Things To Act
Saturday, February 14, 2004
 
Save he shall accomplish...
This thread on Nauvoo, discussing an apparent contradiction between 1 Nephi 3:7 and D&C 124:49, raises several interesting points. The major point I felt was only partially addressed, though, was how we know whether we've done what God has commanded.

Someone did say "I am heartened, though, by the fact that the two scriptures that you cited have at least one common theme: and that is that, when we receive a commandment from the Lord, we must strive to obey it with all our strength. Perhaps that commonality has more to tell us than the apparent contradiction."

This is true, as far as it goes. However, I think it still leaves plenty of ambiguity.

First, due to human nature, no one is perfect. In my experience, only the Lord can judge when a person has really employed 'all his strength' in a task. It is too easy for us to deceive ourselves and think we are trying harder than we are, or just to plain screw up. This line of thought, though, seems to lead to an easy out clause for God with respect to 1N3:7--'well, I had a way prepared, but you just didn't have enough faith...' This can lead me to not want to try as hard, rather than spurring me to try harder, as I will always be able to find some imperfection in my effort.

Second, our decisions about how to spend our time and energy carry opportunity costs. Every bit of effort we spend maximizing our effort on one problem is effort that can't be spent on a different problem. We are given much counsel to seek for balance, rather than extremism, in many endeavors. For instance, studying the scriptures, raising children, developing talents, temple worship, and even prayer could each, in theory, take every minute of every day--but we can't drop everything else to just put all of our strength into one thing.

Third, many of the commandments we receive interrelate in many ways to the agency of others. Getting married, baptizing converts, going home teaching, etc, all depend to a great degree on the agency of the other party/ies in the process. I don't think that we can write off the commandments to do any of those things because of this objection though--the Lord wants the Church collectively to be engaged in these pursuits--it's at the individual level that things get sticky. But at the same time, often these things are undone at least in part due to others.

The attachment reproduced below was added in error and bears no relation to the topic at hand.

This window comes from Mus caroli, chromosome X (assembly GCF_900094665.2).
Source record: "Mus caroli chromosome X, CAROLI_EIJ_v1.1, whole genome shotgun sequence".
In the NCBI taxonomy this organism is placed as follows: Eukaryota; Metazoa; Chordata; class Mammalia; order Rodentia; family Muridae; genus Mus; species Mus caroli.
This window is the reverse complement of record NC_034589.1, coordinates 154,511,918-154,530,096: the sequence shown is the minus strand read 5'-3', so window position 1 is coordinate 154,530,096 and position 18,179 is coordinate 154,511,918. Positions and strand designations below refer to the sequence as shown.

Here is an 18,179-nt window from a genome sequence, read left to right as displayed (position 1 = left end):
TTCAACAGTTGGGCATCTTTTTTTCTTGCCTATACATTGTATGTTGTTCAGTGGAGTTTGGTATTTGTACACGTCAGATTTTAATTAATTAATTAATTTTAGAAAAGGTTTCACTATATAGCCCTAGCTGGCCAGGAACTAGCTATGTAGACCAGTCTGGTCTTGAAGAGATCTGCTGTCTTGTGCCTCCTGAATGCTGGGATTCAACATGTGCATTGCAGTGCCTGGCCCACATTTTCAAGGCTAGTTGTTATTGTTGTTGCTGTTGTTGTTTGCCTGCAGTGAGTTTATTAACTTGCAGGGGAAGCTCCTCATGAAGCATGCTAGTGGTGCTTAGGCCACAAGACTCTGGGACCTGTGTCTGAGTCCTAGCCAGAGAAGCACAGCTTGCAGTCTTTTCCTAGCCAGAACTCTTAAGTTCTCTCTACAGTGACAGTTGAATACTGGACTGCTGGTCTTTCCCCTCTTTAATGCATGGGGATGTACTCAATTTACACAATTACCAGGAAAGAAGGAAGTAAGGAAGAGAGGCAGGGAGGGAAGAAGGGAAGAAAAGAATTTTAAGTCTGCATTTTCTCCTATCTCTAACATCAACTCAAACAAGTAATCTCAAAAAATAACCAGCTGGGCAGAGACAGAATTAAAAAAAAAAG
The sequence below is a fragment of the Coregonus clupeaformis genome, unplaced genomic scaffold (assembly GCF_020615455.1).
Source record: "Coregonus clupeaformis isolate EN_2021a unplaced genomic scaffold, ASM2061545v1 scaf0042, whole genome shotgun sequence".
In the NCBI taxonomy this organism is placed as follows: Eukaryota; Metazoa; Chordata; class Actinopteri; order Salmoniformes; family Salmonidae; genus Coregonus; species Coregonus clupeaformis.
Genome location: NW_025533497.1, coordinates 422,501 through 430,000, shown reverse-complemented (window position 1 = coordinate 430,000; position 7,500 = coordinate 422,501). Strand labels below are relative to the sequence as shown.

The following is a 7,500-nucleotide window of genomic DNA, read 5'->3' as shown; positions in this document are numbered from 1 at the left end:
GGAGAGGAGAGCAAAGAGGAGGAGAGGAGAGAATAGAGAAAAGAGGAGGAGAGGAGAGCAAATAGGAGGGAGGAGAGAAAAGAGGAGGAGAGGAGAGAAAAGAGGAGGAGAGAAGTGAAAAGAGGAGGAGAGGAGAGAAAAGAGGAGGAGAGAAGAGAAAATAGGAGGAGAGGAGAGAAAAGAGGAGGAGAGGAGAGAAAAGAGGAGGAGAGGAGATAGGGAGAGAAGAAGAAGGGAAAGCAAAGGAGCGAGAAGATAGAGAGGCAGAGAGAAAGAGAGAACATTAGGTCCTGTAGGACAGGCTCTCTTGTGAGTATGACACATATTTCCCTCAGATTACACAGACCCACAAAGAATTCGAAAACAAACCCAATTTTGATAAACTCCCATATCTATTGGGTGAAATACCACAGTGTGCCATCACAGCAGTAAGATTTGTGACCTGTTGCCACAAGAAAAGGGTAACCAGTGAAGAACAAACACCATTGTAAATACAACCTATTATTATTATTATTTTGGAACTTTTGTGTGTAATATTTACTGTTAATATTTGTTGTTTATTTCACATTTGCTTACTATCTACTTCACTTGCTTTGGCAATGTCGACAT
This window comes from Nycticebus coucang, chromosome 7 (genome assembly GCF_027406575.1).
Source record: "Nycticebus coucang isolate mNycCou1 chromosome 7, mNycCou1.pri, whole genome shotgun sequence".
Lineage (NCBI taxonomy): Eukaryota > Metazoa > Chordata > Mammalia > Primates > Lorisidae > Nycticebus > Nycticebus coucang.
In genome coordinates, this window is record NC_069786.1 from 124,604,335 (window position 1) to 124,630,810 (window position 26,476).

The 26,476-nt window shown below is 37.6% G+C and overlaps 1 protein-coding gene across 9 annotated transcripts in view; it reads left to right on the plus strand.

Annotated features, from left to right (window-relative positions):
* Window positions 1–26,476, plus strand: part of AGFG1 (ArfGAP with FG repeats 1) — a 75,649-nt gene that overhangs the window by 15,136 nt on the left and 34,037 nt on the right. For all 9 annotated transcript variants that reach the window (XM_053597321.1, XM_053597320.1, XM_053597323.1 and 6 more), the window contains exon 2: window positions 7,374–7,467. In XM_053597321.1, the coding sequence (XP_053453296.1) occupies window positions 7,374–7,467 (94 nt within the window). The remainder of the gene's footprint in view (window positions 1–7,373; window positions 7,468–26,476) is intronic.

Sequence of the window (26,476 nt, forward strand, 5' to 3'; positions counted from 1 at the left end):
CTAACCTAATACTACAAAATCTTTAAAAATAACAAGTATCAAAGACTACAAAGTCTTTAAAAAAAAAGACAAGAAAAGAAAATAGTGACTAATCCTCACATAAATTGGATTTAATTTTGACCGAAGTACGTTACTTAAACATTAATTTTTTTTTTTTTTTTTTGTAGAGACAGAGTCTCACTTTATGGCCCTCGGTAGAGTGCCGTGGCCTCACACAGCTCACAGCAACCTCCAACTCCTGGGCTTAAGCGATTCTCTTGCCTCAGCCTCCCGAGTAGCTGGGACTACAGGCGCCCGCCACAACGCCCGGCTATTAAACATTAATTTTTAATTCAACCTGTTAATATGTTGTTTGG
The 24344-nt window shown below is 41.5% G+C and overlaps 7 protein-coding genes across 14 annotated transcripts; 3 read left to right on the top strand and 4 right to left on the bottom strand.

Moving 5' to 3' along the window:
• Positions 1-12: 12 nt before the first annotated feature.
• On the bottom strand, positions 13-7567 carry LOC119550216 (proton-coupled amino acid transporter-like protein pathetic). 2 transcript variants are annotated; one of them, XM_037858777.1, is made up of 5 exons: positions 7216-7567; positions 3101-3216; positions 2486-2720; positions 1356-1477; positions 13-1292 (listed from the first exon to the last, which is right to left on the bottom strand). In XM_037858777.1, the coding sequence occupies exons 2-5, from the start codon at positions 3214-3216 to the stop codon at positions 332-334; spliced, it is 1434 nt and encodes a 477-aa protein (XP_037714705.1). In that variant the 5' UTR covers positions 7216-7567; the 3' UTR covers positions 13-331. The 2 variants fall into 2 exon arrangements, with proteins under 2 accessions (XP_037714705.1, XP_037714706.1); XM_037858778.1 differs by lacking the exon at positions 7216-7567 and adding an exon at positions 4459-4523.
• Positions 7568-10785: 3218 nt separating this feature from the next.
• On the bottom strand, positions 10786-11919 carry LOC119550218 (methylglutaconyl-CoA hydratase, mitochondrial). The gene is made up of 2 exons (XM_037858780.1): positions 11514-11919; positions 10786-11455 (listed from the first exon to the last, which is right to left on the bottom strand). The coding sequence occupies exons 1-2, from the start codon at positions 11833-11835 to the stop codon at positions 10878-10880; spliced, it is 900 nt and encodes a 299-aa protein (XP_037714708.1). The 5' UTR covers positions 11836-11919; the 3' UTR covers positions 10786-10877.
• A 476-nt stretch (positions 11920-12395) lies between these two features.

All of these problems intersect in ways that don't necessarily have easy or quick answers. For instance, the plight of the unmarried. On the one hand, it's easy to say 'the Lord must have prepared someone for you, so if you're righteous enough you'll find him/her.' On the other hand, it seems entirely possible that the intersection of agency, personal shortcomings, temporal factors, etc, may make it so the person's unwed status is not her/his fault at the present time. In the area of missionary work, I had an acquaintance say that in his mission, 1N3:7 was most associated with unrighteous dominion and guilt-tripping missionaries; while missionaries do need to have faith the Lord is preparing a work for them to do, it seems wrong to assume sin or weakness in every case where no obvious marvel is forthcoming.

Ultimately, I think we need to be careful in suggesting applications of either scripture, especially in situations in which the individual is already experiencing significant concern/pain/guilt. On the other hand, individuals must work out for themselves just what the good faith effort the Lord requires of them is--which is in and of itself a subject far too complicated for this post. I will say that I suspect the ambiguity may be intentional, to allow room for personal inspiration rather than mechanical compliance with a rigid standard. Perhaps the Spirit is the only one who can direct us between 'there must be some easy solution I could find if I just tried harder' and 'I may as well stop stressing, as it will all work out in the Millennium.'

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